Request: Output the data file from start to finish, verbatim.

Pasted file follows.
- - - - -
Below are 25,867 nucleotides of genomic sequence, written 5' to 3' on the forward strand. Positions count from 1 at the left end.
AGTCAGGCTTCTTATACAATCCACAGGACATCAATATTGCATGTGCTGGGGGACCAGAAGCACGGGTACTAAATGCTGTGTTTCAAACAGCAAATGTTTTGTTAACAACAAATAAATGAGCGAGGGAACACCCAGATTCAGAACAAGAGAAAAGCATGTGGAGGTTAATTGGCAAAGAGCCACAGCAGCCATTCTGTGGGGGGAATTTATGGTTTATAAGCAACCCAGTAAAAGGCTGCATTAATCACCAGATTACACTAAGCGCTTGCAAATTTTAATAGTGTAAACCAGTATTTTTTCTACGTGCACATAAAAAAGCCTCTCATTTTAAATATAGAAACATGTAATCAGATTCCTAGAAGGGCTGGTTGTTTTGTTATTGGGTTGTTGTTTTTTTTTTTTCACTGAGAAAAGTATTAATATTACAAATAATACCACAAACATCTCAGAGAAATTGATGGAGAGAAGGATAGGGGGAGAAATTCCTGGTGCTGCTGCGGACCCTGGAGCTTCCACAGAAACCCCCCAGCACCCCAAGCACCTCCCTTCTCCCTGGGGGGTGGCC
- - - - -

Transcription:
Below are 25,867 nucleotides of genomic sequence, written 5' to 3' on the forward strand. Positions count from 1 at the left end.
AGTCAGGCTTCTTATACAATCCACAGGACATCAATATTGCATGTGCTGGGGGACCAGAAGCACGGGTACTAAATGCTGTGTTTCAAACAGCAAATGTTTTGTTAACAACAAATAAATGAGCGAGGGAACACCCAGATTCAGAACAAGAGAAAAGCATGTGGAGGTTAATTGGCAAAGAGCCACAGCAGCCATTCTGTGGGGGGAATTTATGGTTTATAAGCAACCCAGTAAAAGGCTGCATTAATCACCAGATTACACTAAGCGCTTGCAAATTTTAATAGTGTAAACCAGTATTTTTTCTACGTGCACATAAAAAAGCCTCTCATTTTAAATATAGAAACATGTAATCAGATTCCTAGAAGGGCTGGTTGTTTTGTTATTGGGTTGTTGTTTTTTTTTTTTCACTGAGAAAAGTATTAATATTACAAATAATACCACAAACATCTCAGAGAAATTGATGGAGAGAAGGATAGGGGGAGAAATTCCTGGTGCTGCTGCGGACCCTGGAGCTTCCACAGAAACCCCCCAGCACCCCAAGCACCTCCCTTCTCCCTGGGGGGTGGCC